Monday Morning Wake-Up Call (Long Walk. Breathe Deep. Taste the Air.)

patty-maher-the-quiet-storm-photography

Take a long walk.
Breathe deep.
Taste the air.
Keep your eyes open.
Try not to think.
Wet your lips with your tongue.
Tilt your head slightly into the wind.
Separate the sound of a single stone
cracking under your boot.
Feel the difference in weight
between a milkweed seed and a blackbird’s feather.
Stray from the road on your way home
until you are waist high in wet corn.
Approach your house from the back.
Whistle for the dog with the white mark
like a crescent moon on his chest.
Look your children in the eyes when they speak to you,
and raise your eyebrows, and smile when they smile.
Notice your son’s mouth curves up on one side,
and his fingers are long and squared-off at the tips like his father’s.
Search your daughter’s right heel for the star-shaped scar
where they tapped her for blood when she was two days new.
Drop everything when your husband gets that soft, glazed look
and presses his palm into the small of your back.
Think to yourself how like the spreading roots
of a silver maple
are his hands.

Marcella Remund, How to Practice Poetry


Notes: Poem – The New Poetry. Photography: Patty Maher (The Quiet Storm)

Faith…is tensile, and cool, and has no need of words

boyana-petkova-art

In the winter I am writing about, there was much darkness. Darkness of nature, darkness of event, darkness of the spirit. The sprawling darkness of not knowing. We speak of the light of reason. I would speak here of the darkness of the world, and the light of _______. But I don’t know what to call it. Maybe hope. Maybe faith, but not a shaped faith— only, say, a gesture, or a continuum of gestures. But probably it is closer to hope, that is more active, and far messier than faith must be. Faith, as I imagine it, is tensile, and cool, and has no need of words. Hope, I know, is a fighter and a screamer.

~ Mary Oliver, from “Winter Hours” in Upstream: Selected Essays

 


Watercolor: Boyana Petkova (Bulgaria)

It, did. It had me.

Christine-Comyn

“From the beginning I had a sense of destiny, as though my life was assigned to me by fate and had to be fulfilled. This gave me an inner security, and though I could never prove it to myself, it proved itself to me. did not have this certainty, it had me.”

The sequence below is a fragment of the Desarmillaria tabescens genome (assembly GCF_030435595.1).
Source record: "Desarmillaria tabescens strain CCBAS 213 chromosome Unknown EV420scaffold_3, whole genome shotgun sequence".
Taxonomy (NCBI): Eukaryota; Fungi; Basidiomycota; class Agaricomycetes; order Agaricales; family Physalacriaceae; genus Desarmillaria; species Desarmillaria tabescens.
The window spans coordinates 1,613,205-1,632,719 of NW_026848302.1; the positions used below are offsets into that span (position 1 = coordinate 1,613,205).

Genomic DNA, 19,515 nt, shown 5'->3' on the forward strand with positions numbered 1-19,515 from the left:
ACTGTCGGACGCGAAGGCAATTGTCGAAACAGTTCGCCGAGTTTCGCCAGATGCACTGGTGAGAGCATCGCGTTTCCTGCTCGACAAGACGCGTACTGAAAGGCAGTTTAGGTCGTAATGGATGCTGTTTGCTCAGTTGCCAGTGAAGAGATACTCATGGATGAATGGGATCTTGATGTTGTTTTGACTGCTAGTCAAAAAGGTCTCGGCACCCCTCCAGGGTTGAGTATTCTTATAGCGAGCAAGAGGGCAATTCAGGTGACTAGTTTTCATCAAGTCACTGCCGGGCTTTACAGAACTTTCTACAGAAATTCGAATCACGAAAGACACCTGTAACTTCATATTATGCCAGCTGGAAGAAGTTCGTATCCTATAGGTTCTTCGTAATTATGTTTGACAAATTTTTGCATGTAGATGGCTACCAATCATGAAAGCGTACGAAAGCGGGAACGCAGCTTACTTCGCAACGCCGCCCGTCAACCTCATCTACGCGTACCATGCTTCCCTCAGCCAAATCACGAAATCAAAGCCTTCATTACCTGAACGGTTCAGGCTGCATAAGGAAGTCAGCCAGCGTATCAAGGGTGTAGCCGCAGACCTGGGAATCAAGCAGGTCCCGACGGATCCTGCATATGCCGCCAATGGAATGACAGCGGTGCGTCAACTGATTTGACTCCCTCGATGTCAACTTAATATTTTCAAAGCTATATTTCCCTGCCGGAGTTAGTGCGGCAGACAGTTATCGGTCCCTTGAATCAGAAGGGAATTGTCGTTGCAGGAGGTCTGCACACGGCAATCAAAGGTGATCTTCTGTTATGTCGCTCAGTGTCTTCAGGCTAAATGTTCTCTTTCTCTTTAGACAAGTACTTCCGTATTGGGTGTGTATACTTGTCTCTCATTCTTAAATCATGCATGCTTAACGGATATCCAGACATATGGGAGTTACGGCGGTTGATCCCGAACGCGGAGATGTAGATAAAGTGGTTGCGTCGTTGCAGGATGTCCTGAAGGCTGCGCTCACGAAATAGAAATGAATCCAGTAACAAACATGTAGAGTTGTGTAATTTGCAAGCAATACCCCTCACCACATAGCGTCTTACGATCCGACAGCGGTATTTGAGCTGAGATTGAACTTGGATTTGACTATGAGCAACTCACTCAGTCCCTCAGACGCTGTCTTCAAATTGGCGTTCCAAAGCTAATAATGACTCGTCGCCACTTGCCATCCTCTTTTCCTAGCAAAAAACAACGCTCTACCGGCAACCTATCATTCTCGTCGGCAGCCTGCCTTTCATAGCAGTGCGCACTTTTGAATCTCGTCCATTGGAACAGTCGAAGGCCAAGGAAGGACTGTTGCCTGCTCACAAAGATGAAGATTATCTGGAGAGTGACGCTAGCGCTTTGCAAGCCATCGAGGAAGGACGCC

C. G. Jung, from Memories, Dreams, Reflections

 


Notes:

With the sigh of a man who has seen all and been redeemed

raspberries
I eat these
wild red raspberries
still warm from the sun
and smelling faintly of jewelweed
in memory of my father

tucking the napkin
under his chin and bending
over an ironstone bowl
of the bright drupelets
awash in cream

my father
with the sigh of a man
who has seen all and been redeemed
said time after time
as he lifted his spoon

men kill for this.

~ Maxine Kumin, Appetite


Maxine Kumin (June 6, 1925 – February 6, 2014) was an American poet and author. Born Maxine Winokur in Philadelphia, the daughter of Jewish parents, she attended a Catholic kindergarten and primary school. She received her B.A. in 1946 and her M.A. in 1948 from Radcliffe College. From 1976 until her death in February 2014, she and her husband lived on a farm in Warner, New Hampshire, where they bred Arabian and quarter horses. Kumin’s many awards include the Pulitzer Prize for Poetry (1973) for Up Country: Poems of New England.


Credits: Watercolor painting by Peter Krobath (“Awe Raspberries II”, watercolor, 8″x7″) via The Sensual Starfish. Poem: Poem-Locker. Bio: Wiki.

The tip of a black court shoe peeking through a half-open door

Rene-Gruau

What do you see above?
Don’t ask me how long I stared at this illustration by René Gruau trying to figure it out.
Consolation was offered when no one else in the household could figure it out either.
And then, I did a bit of scouting…

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Thomas Saliot

thomas saliot

Thomas Saliot, 45, is a French painter who lives “between Marrakech and Paris.”  He has been painting for the last 20 years.  Thomas allowed me to share a few of his stunning works in this post.  Find Thomas’ web site here.  See more of Thomas’ paintings below.

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Left wing or right wing

chinese-bird-paintings-4cx3z1se

I asked an old man:
“Which is more important?
To love or to be loved?”
The old man replied:
“Which is more important to a bird?
The left wing or the right wing?”

~ Haughty Spirit


Credits: Image. Quote: Couleurs

Ayse Juaneda

Sleeping-Birds-soft-pastel-on-paper-art-by-ayse-juaneda

venice-water color-on-paper-ayse-juaneda


Ayse Juaneda found my blog yesterday (how Ayse?) and I followed her back after browsing her wonderful posts.  What amazing talent…

Ayse is from France.  She’s an artist, teacher and designer.  Her first illustration is a soft pastel on paper – it is titled “Sleeping Birds.”  The second is watercolor on paper and is titled “Venice.”

Her work reminds me of a quote by Vincent van Gogh:

“…and then, I have nature and art and poetry, and if that is not enough, what is enough?”

You can find Ayse’s blog at aysejuaneda.wordpress.com.  Be sure to check it out.


Coffee and Milk


Speed Drawing in watercolor.  I’m in awe. Love the music too.

Find more “grunge” art by Lora Zombie on Facebook here.

Find more music by Youth Lagoon at iTunes here.


Piet Mondrian

piet mondrian


Piet Mondrian (1872-1944) was a Dutch Painter.  Titles for works above: Amaryllis (1910), Compositie (1916), Composition No. 9 (Blue Façade) (1913-14). 

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